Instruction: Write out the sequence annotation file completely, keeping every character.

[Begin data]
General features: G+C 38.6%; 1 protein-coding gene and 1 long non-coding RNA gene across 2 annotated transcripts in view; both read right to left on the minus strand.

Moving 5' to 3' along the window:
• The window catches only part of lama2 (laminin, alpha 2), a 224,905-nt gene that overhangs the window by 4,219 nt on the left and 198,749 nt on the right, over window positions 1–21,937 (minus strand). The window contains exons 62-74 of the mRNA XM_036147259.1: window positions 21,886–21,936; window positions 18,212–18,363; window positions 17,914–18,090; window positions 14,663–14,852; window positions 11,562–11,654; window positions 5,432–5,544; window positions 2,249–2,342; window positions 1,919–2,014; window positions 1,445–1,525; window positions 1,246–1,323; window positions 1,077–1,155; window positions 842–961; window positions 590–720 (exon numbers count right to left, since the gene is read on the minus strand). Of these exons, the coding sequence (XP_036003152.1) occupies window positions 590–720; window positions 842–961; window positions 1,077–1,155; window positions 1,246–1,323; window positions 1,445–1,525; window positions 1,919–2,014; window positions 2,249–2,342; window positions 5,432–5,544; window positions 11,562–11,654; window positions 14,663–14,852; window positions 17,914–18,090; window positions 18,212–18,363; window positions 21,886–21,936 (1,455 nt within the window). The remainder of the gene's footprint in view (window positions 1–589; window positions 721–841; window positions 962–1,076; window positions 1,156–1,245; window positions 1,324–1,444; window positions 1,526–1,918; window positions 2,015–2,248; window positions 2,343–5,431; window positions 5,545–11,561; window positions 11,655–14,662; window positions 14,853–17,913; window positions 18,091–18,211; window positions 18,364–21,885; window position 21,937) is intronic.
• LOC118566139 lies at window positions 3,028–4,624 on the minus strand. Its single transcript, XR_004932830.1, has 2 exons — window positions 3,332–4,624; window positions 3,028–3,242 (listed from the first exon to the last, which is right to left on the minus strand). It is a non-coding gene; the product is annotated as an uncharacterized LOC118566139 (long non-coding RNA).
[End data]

General features: G+C 38.6%; 1 protein-coding gene and 1 long non-coding RNA gene across 2 annotated transcripts in view; both read right to left on the minus strand.

Moving 5' to 3' along the window:
• The window catches only part of lama2 (laminin, alpha 2), a 224,905-nt gene that overhangs the window by 4,219 nt on the left and 198,749 nt on the right, over window positions 1–21,937 (minus strand). The window contains exons 62-74 of the mRNA XM_036147259.1: window positions 21,886–21,936; window positions 18,212–18,363; window positions 17,914–18,090; window positions 14,663–14,852; window positions 11,562–11,654; window positions 5,432–5,544; window positions 2,249–2,342; window positions 1,919–2,014; window positions 1,445–1,525; window positions 1,246–1,323; window positions 1,077–1,155; window positions 842–961; window positions 590–720 (exon numbers count right to left, since the gene is read on the minus strand). Of these exons, the coding sequence (XP_036003152.1) occupies window positions 590–720; window positions 842–961; window positions 1,077–1,155; window positions 1,246–1,323; window positions 1,445–1,525; window positions 1,919–2,014; window positions 2,249–2,342; window positions 5,432–5,544; window positions 11,562–11,654; window positions 14,663–14,852; window positions 17,914–18,090; window positions 18,212–18,363; window positions 21,886–21,936 (1,455 nt within the window). The remainder of the gene's footprint in view (window positions 1–589; window positions 721–841; window positions 962–1,076; window positions 1,156–1,245; window positions 1,324–1,444; window positions 1,526–1,918; window positions 2,015–2,248; window positions 2,343–5,431; window positions 5,545–11,561; window positions 11,655–14,662; window positions 14,853–17,913; window positions 18,091–18,211; window positions 18,364–21,885; window position 21,937) is intronic.
• LOC118566139 lies at window positions 3,028–4,624 on the minus strand. Its single transcript, XR_004932830.1, has 2 exons — window positions 3,332–4,624; window positions 3,028–3,242 (listed from the first exon to the last, which is right to left on the minus strand). It is a non-coding gene; the product is annotated as an uncharacterized LOC118566139 (long non-coding RNA).